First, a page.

Tell parents that Lev Vygotsky taught that social experiences and continued social interaction is critical. A child’s ability to play creatively with other is a better predictor of success than IQ. Now “make it so.”

Try This at Home

Here is a brain science trick that is really good for us. If a child has a problem with mirror writing, there is a very simple fix. Give the student a red pencil in addition to a regular one. Ask the student to put down his/her regular pencil and pick up the red one every time one of the letters that he reverses comes up. The little bit of reflection involve in switching pencils will solve the problem.

Torah Aura and the Prefrontal Cortex

Adele Diamond is involved with a curricular process called Tools of the Mind. The process is all about developing curricular resources that promote the development of executive function and other prefrontal cortex areas. What is so interesting to me is that so much of what we have done educationally is rooted in the development of these mind tools.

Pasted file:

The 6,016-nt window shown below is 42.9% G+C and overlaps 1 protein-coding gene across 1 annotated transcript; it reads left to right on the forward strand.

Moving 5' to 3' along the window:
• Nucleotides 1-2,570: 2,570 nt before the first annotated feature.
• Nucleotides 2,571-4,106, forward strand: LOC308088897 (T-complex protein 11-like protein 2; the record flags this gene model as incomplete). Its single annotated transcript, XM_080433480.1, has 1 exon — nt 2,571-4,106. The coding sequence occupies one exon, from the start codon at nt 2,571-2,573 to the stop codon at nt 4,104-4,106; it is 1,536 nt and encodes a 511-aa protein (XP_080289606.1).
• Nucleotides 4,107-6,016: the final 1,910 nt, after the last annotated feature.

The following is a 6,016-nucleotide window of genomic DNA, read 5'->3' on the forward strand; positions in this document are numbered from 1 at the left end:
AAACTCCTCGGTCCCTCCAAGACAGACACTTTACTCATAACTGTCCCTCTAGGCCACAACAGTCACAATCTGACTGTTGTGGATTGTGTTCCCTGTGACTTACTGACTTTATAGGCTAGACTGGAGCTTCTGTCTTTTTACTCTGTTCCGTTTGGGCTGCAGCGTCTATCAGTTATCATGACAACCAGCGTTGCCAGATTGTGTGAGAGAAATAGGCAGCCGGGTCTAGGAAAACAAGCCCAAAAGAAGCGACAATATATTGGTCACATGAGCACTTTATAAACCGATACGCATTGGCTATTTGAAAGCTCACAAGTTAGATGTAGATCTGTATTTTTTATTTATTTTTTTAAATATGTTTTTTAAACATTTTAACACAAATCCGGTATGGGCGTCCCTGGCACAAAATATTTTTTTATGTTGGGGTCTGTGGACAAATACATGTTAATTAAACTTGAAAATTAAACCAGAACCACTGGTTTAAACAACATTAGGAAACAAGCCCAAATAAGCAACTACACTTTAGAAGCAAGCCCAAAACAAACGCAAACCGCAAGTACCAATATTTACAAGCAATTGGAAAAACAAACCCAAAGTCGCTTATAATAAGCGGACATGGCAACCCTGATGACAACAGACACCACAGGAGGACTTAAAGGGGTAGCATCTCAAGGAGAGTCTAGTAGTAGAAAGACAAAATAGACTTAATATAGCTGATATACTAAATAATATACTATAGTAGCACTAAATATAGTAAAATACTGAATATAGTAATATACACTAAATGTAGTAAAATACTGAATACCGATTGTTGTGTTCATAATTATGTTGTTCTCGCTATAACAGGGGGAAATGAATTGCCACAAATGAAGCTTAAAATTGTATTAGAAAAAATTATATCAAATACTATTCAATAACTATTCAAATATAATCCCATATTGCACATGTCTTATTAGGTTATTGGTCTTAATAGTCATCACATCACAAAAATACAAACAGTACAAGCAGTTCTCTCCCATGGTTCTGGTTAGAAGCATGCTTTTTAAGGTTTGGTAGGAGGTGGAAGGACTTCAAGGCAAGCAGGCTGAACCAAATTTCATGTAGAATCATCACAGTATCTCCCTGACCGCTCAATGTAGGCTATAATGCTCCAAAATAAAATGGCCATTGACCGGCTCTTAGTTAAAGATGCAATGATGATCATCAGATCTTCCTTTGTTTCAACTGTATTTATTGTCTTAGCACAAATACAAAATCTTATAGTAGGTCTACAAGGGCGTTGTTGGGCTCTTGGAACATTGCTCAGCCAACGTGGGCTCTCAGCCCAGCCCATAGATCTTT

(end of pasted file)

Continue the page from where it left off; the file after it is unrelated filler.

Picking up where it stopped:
1. Since our inception inquiry learning (problem solving) of texts has been central to the materials we teach.
  2. Our Hebrew material center in pattern recognition and use problem solving to decode the meaning, not just the sounding of texts.
  3. We have always centered our work in the development of skills and not drilled or reinforced specific information.
  4. Since Artzeinu all of our Teacher’s Guides have translated our resources in experiential learning and in the past year, starting with Experiencing the Jewish Holidays and Experiencing the Torah directly promote experiential education.
  5. In Teaching Jewishly we offer ancient wisdom about creating joyful classrooms and that build sacred community.
  6. Stories and dramatic play have long been part of the way we teach values, prayer, and many other subjects.

The article by David Bryfman about making schools like camp is important, especially when he talks about sharing control with students. It is both new and ancient thinking. Your job is to create the school of the future that works with millennial learners. Our job is to give you resources that allow for total involvement, active experiences, and are good for the student as well as good for the Jewish people.

My exposure to Adele Diamond (thank you Lisa Colton) has added another lens to the way I now vision Jewish education. Her Tools of the Mind has given me a new vantage point for looking at the work we do—and I recommend it as a way of looking at the work you do in running schools. To quote Diamond one more time, “Education is not what we teach, but what happens in the prefrontal cortex.”